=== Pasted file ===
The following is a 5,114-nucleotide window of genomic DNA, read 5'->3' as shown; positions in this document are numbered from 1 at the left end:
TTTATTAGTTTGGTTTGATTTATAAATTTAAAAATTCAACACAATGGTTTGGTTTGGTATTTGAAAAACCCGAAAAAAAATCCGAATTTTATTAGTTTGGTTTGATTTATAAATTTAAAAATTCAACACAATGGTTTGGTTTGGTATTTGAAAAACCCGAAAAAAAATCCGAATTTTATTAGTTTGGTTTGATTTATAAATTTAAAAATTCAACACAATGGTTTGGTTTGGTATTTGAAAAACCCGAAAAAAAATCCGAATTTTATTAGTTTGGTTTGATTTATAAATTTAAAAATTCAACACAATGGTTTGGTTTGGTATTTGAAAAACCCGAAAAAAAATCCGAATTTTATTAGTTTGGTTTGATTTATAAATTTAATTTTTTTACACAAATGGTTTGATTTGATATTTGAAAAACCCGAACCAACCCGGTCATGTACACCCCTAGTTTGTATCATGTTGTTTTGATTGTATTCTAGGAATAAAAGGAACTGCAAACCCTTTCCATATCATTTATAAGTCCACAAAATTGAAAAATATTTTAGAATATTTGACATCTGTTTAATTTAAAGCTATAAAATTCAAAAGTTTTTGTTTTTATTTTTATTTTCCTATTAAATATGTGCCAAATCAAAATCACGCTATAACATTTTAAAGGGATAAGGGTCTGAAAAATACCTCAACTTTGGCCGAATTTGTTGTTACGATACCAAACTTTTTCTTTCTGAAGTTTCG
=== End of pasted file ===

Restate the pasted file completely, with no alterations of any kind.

The following is a 5,114-nucleotide window of genomic DNA, read 5'->3' as shown; positions in this document are numbered from 1 at the left end:
TTTATTAGTTTGGTTTGATTTATAAATTTAAAAATTCAACACAATGGTTTGGTTTGGTATTTGAAAAACCCGAAAAAAAATCCGAATTTTATTAGTTTGGTTTGATTTATAAATTTAAAAATTCAACACAATGGTTTGGTTTGGTATTTGAAAAACCCGAAAAAAAATCCGAATTTTATTAGTTTGGTTTGATTTATAAATTTAAAAATTCAACACAATGGTTTGGTTTGGTATTTGAAAAACCCGAAAAAAAATCCGAATTTTATTAGTTTGGTTTGATTTATAAATTTAAAAATTCAACACAATGGTTTGGTTTGGTATTTGAAAAACCCGAAAAAAAATCCGAATTTTATTAGTTTGGTTTGATTTATAAATTTAATTTTTTTACACAAATGGTTTGATTTGATATTTGAAAAACCCGAACCAACCCGGTCATGTACACCCCTAGTTTGTATCATGTTGTTTTGATTGTATTCTAGGAATAAAAGGAACTGCAAACCCTTTCCATATCATTTATAAGTCCACAAAATTGAAAAATATTTTAGAATATTTGACATCTGTTTAATTTAAAGCTATAAAATTCAAAAGTTTTTGTTTTTATTTTTATTTTCCTATTAAATATGTGCCAAATCAAAATCACGCTATAACATTTTAAAGGGATAAGGGTCTGAAAAATACCTCAACTTTGGCCGAATTTGTTGTTACGATACCAAACTTTTTCTTTCTGAAGTTTCG